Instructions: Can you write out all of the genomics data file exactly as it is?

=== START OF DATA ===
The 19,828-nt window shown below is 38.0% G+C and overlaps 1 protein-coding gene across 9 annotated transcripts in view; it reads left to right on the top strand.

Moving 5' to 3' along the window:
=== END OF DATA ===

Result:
The 19,828-nt window shown below is 38.0% G+C and overlaps 1 protein-coding gene across 9 annotated transcripts in view; it reads left to right on the top strand.

Moving 5' to 3' along the window: